Article chronicling haiku in Japanese internment camp near Hope wins award

Tashme Haiku Club’s work was preserved and recently translated, authors write

Writing haiku was an art form that many Japanese Canadians held onto while interned in camps.

In Tashme, outside of Hope, residents there created a club. Thanks to the efforts of one of those residents, Sam Sameshima (1915-2017), the work created in that time and place were preserved. His legacy is an important one, as it shines a light on life in the internment camp.

The story of the Tashme Haiku Club, the preservation of the work, and the translation efforts was all chronicled by authors Jacqueline Pearce and Jean-Pierre Antonio in a story published in the British Columbia History magazine’s Spring 2020 edition.

That story has now earned the authors the Anne and Philip Yandle Best Article Award from the BC Historical Federation.

The story was partly the result of a 2019 BCHF Centennial Legacy Fund grant to translate at least 300 of over 600 haiku poems contained in two unpublished documents written in Tashme during the Second World War.

Located about 20 km southeast of Hope, Tashme was the largest internment camp for Japanese Canadians in BC. At its peak, over 2,600 people were incarcerated there. Among them was Sameshima, an integral member of the Tashme Haiku Club, who saved the documents now being translated. The story included several examples of his work, in both Japanese and English.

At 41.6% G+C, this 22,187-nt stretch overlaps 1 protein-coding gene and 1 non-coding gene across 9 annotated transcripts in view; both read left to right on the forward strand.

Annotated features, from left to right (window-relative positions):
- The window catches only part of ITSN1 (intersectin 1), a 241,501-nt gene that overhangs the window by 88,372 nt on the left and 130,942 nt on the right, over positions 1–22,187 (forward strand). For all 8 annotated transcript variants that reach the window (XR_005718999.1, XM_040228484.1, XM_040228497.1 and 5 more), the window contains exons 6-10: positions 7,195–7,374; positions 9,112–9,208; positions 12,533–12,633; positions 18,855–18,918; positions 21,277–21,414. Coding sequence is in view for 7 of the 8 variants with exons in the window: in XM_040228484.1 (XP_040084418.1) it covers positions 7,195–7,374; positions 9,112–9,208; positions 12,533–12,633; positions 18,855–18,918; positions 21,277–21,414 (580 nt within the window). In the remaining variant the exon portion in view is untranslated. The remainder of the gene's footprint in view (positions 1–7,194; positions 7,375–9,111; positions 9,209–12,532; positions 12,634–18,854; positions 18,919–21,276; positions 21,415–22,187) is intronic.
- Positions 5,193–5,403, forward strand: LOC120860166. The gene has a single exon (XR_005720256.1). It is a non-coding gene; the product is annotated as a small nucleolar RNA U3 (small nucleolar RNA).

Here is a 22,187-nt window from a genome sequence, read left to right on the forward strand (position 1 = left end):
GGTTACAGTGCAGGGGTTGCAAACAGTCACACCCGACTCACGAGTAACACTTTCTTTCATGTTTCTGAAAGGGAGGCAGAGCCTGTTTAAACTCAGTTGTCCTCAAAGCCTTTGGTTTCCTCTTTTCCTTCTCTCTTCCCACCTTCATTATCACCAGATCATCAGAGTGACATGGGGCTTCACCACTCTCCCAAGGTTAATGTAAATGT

“Early haiku written in Canada by Japanese immigrants are an overlooked piece of Canadian social history and literature,” Pearce says. “We are thrilled to receive the award for our article and to share the story of haiku written by Japanese Canadians during the Second World War.”

“Writing the article was a powerful experience,” Antonio says. “It was a very intimate kind of research. The haiku wording can be deceptively simple, but as we translated the Japanese into English, we felt the deep emotions in the imagery.”

Twenty-one stories published in British Columbia History in 2020 were eligible for the prize, which includes $250 and a certificate. A panel of judges chose the winning article, which appears on the BCHF’s website at

One judge called the story “simply stunning. Poetry as art, as subversion, as escape, as emotion.”

Pearce is an award-winning haiku poet and children’s book author based in Burnaby. Antonio, who grew up in Duncan, is currently teaching English at Suzuka University in Japan.

The award was announced June 5 at the BCHF’s annual conference, hosted by the Surrey Historical Society and, for the first time, held virtually.

An interview with Pearce by the BCHF’s Mark Forsythe can also be viewed here:

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